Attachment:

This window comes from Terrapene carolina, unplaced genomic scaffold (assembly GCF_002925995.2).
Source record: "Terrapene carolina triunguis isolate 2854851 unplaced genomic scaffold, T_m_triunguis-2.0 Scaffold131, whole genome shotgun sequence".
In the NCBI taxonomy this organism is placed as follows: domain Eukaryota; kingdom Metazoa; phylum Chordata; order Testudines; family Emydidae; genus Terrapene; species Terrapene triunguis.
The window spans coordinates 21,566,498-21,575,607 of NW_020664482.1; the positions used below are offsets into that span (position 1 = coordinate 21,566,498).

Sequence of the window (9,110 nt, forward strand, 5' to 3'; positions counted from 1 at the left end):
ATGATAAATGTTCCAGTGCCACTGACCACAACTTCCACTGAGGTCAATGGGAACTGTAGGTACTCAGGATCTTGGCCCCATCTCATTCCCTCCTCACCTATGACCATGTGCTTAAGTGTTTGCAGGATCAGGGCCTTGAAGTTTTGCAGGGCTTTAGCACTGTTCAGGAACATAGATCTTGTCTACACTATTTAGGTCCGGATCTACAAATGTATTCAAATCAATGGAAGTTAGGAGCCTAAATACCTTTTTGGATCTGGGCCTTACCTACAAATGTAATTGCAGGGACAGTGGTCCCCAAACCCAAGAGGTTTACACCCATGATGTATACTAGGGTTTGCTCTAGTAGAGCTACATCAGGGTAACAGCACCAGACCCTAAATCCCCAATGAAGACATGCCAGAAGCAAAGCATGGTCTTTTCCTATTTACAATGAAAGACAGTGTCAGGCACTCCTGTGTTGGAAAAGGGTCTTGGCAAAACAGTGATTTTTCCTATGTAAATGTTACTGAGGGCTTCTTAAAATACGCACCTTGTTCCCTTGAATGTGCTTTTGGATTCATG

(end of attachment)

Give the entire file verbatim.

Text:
This window comes from Terrapene carolina, unplaced genomic scaffold (assembly GCF_002925995.2).
Source record: "Terrapene carolina triunguis isolate 2854851 unplaced genomic scaffold, T_m_triunguis-2.0 Scaffold131, whole genome shotgun sequence".
In the NCBI taxonomy this organism is placed as follows: domain Eukaryota; kingdom Metazoa; phylum Chordata; order Testudines; family Emydidae; genus Terrapene; species Terrapene triunguis.
The window spans coordinates 21,566,498-21,575,607 of NW_020664482.1; the positions used below are offsets into that span (position 1 = coordinate 21,566,498).

Sequence of the window (9,110 nt, forward strand, 5' to 3'; positions counted from 1 at the left end):
ATGATAAATGTTCCAGTGCCACTGACCACAACTTCCACTGAGGTCAATGGGAACTGTAGGTACTCAGGATCTTGGCCCCATCTCATTCCCTCCTCACCTATGACCATGTGCTTAAGTGTTTGCAGGATCAGGGCCTTGAAGTTTTGCAGGGCTTTAGCACTGTTCAGGAACATAGATCTTGTCTACACTATTTAGGTCCGGATCTACAAATGTATTCAAATCAATGGAAGTTAGGAGCCTAAATACCTTTTTGGATCTGGGCCTTACCTACAAATGTAATTGCAGGGACAGTGGTCCCCAAACCCAAGAGGTTTACACCCATGATGTATACTAGGGTTTGCTCTAGTAGAGCTACATCAGGGTAACAGCACCAGACCCTAAATCCCCAATGAAGACATGCCAGAAGCAAAGCATGGTCTTTTCCTATTTACAATGAAAGACAGTGTCAGGCACTCCTGTGTTGGAAAAGGGTCTTGGCAAAACAGTGATTTTTCCTATGTAAATGTTACTGAGGGCTTCTTAAAATACGCACCTTGTTCCCTTGAATGTGCTTTTGGATTCATG